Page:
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Why Indigenous People Don't Have Acne

Why Indigenous People Don't Have Acne

This past month, I took the trip of a lifetime to the Ecuadorian Amazon jungle to immerse myself in the wisdom of two indigenous tribes who call this beautiful place home.  

The Sapara and Achuar are just two of the hundreds of indigenous tribes living in the Amazon jungle today. Their life revolves around living off the land and sharing respectful earth-based ceremonies in their community. They live and believe that their life is dependent on the health of the jungle, because it is. 

As a holistic esthetician, I was interested to see how the indigenous people were experiencing or not experiencing acne. In my research, I have unearthed two scientific studies on the indigeous people of Papua New Guinea and Paraguay in which not a single acne pimple was found on any tribe member including teenagers, women, and pregnant women1. This kind of skin clarity is astounding considering our modern normality of the condition. 

The first tribe I visited were the Sapara people in south eastern Ecuador. Down to about 500 tribe members, this community lives only a 25 minute plane ride from the nearest town. There are no roads in, so the only way out is by plane or a very long walk. 

As we met with the community, I noticed that many people had beautiful skin, but there was also surprisingly some acne present as well – particularly on the young girls. I was shocked. The diet in their community is very simple consisting of yucca, plantains, fresh fruits, fish, some imported rice, and occasional hunted animals. Acne is an issue of high androgen hormone levels and dietarily, I didn’t see how they could be getting that from their local foods.

I asked our guide if the young girls ever went into town, and surprisingly, the answer was yes! Ecuador is a very resource conscious society and they make use of everything they have. So if a plane comes out to the jungle, they take people or cargo back with them. This is how the girls are able to travel into town (I later found out they have access to Facebook too!). 

Our Sapara guide (who had a few little pimples himself) mentioned that his grandparents never had acne. They had a simple diet and lived off the land. But once the petroleum companies came, the diet changed. And when the young girls go into town, they eat things like yogurt, ice cream, and other treats (Ecuador is heavy on dairy and all of it is cow’s milk). 

The second tribe I visited was deeper in the jungle. The Achuar live an hour plane ride from the nearest modern town. As such, the majority of their tribe members do not have access to the outside world and its modern, processed food. They have a few imports in their diet, such as rice, beans, and some sugar.

I saw no signs of acne in the Achuar community. This was an interesting confirmation and contrast to what I saw with the Sapara community who were more impacted and connected to the modern world.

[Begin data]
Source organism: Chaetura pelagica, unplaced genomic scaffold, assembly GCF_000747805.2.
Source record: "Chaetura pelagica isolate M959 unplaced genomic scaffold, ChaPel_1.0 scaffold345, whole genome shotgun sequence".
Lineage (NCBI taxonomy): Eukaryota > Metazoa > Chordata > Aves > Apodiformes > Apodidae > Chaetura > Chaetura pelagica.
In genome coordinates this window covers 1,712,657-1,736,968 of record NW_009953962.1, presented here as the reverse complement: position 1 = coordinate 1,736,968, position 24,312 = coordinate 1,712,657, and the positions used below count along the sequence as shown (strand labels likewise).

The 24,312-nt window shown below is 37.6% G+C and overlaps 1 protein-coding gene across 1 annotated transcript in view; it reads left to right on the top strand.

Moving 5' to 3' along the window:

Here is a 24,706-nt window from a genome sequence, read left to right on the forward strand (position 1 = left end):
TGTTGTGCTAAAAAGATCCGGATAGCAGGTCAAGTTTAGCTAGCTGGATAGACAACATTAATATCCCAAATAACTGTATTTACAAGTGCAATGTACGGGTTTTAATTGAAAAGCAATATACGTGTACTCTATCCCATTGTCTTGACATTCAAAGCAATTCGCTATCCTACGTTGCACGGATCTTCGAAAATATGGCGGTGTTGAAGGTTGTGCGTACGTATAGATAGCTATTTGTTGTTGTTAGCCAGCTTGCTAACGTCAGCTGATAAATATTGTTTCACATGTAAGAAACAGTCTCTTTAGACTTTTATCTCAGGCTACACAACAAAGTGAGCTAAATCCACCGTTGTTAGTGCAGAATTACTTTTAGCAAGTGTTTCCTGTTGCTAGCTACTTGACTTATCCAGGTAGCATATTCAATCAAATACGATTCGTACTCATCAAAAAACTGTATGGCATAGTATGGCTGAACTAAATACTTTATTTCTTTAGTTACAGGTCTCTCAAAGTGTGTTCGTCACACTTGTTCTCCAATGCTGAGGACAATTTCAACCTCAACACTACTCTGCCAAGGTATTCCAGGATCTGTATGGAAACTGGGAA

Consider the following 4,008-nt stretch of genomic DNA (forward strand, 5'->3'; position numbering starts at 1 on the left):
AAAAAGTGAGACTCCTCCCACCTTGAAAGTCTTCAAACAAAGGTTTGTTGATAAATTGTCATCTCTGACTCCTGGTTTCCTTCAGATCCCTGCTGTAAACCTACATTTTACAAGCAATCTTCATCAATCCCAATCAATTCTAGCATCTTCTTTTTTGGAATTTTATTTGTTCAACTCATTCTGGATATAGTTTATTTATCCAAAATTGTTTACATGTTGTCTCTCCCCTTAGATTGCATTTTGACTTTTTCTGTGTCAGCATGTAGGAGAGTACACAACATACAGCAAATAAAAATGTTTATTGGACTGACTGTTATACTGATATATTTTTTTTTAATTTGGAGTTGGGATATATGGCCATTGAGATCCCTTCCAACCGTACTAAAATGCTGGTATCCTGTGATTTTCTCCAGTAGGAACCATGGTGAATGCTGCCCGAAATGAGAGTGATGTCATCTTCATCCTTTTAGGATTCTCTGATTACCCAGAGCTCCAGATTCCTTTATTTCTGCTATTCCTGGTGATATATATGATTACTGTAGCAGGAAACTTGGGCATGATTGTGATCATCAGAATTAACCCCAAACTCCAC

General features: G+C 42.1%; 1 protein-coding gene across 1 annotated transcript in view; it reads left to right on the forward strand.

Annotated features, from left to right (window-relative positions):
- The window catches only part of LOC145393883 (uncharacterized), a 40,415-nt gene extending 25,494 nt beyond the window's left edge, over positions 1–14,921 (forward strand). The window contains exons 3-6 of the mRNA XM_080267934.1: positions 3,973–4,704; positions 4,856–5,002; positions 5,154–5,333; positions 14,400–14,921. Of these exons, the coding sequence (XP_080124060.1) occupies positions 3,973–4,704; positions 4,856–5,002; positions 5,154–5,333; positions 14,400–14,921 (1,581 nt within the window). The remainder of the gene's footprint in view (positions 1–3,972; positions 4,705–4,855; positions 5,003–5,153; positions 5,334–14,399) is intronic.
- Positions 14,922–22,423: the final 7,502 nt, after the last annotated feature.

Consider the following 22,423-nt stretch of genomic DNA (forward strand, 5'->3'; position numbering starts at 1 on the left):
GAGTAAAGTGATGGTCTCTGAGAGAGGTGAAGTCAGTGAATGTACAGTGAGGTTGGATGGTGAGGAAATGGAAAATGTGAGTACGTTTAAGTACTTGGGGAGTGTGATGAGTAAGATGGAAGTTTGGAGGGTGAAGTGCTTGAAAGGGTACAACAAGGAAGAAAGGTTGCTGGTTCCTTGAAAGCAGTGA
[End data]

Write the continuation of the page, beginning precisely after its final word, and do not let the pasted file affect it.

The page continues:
What this experience showed me is that it is not simply our genetics that determine our skin condition, but the environment we live in that is the main factor. We must have both genetic sensitivity and environmental exposure in order to experience acne. We don’t live in the jungle like the Sapara and Achuar do. But when we actively choose to eat only whole foods from the earth, acne resolves itself and will not be present. 

What can we learn from these indigenous people? 

  • Eat whole, unprocessed foods. Many foods in packages and from animal milks are altered and unnatural for human consumption. Stick completely to a whole foods diet to reduce inflammation.

  • Keep it simple. The tribes we visited had simple, everyday foods and did not complicate their meals. Their diet consisted primarily of fresh fruits, yucca, plantains, broccoli , eggs, and some fish/meat. Keeping it simple makes it easier to see what’s causing your body and skin issues.

  • Avoid all products containing cow’s milk. This common food item contains over 60+ natural hormones and has numerous studies linking it to acne. 

  • Minimize added sugar consumption to under 35g per day, but eat as much whole fruit as you want. Whole fruit was widely consumed by both communities without issue. Added sugar products however are altered, spike blood sugar, and testosterone levels, creating health issues and acne. 

I hope my experiences with the Sapara and Achuar and been encouraging to you. That your acne can be cleared regardless of genetics or time. That by purifying our lives and our diets, we too can have beautiful skin like the native peoples who still live purely off the land. 


In love, health, and community,

Elise May, CN + LE, is a holistic esthetician, acne nutritionist, and founder of Skin Nutritious. Since 2009, she has helped over 1,300 clients overcome acne with a unique blend of coaching, treatments, and holistic skincare

Work with Elise. 
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1Acne Vulgaris: A Disease of Western Civilization. Cordain L., Lindeberg S., Hurtado M., et. al. Arch Dermatol. 2002.
The entire contents of this website are intended as a sharing of knowledge and information from the research and experience of Elise May, Skin Nutritious, and her community. Skin Nutritious encourages you to make your own health care decisions based upon your research and in partnership with a qualified health care professional. The information on this website is not intended to replace a one-on-one relationship with a qualified health care professional and is not intended as medical advice. These statements have not been evaluated by the Food and Drug Administration. This product is not intended to diagnose, treat, cure, or prevent any disease.






















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